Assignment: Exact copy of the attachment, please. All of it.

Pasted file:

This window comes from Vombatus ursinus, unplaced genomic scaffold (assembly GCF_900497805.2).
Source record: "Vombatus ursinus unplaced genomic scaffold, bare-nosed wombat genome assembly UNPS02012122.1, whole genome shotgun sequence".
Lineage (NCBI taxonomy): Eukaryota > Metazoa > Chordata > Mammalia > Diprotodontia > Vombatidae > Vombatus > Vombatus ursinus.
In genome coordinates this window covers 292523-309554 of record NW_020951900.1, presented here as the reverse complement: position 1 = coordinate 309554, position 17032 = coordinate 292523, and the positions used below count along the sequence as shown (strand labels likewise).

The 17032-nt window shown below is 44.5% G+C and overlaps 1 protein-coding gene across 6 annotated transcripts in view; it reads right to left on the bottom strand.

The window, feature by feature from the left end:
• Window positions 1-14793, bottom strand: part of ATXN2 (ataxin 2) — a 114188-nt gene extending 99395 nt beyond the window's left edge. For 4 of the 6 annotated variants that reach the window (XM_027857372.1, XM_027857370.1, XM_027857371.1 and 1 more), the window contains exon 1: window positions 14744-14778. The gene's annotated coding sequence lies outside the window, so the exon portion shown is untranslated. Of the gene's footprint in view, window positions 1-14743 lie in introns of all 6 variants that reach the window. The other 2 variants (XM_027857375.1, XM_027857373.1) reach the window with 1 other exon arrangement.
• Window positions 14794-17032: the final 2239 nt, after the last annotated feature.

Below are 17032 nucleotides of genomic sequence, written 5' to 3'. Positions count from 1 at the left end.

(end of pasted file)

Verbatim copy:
This window comes from Vombatus ursinus, unplaced genomic scaffold (assembly GCF_900497805.2).
Source record: "Vombatus ursinus unplaced genomic scaffold, bare-nosed wombat genome assembly UNPS02012122.1, whole genome shotgun sequence".
Lineage (NCBI taxonomy): Eukaryota > Metazoa > Chordata > Mammalia > Diprotodontia > Vombatidae > Vombatus > Vombatus ursinus.
In genome coordinates this window covers 292523-309554 of record NW_020951900.1, presented here as the reverse complement: position 1 = coordinate 309554, position 17032 = coordinate 292523, and the positions used below count along the sequence as shown (strand labels likewise).

The 17032-nt window shown below is 44.5% G+C and overlaps 1 protein-coding gene across 6 annotated transcripts in view; it reads right to left on the bottom strand.

The window, feature by feature from the left end:
• Window positions 1-14793, bottom strand: part of ATXN2 (ataxin 2) — a 114188-nt gene extending 99395 nt beyond the window's left edge. For 4 of the 6 annotated variants that reach the window (XM_027857372.1, XM_027857370.1, XM_027857371.1 and 1 more), the window contains exon 1: window positions 14744-14778. The gene's annotated coding sequence lies outside the window, so the exon portion shown is untranslated. Of the gene's footprint in view, window positions 1-14743 lie in introns of all 6 variants that reach the window. The other 2 variants (XM_027857375.1, XM_027857373.1) reach the window with 1 other exon arrangement.
• Window positions 14794-17032: the final 2239 nt, after the last annotated feature.

Below are 17032 nucleotides of genomic sequence, written 5' to 3'. Positions count from 1 at the left end.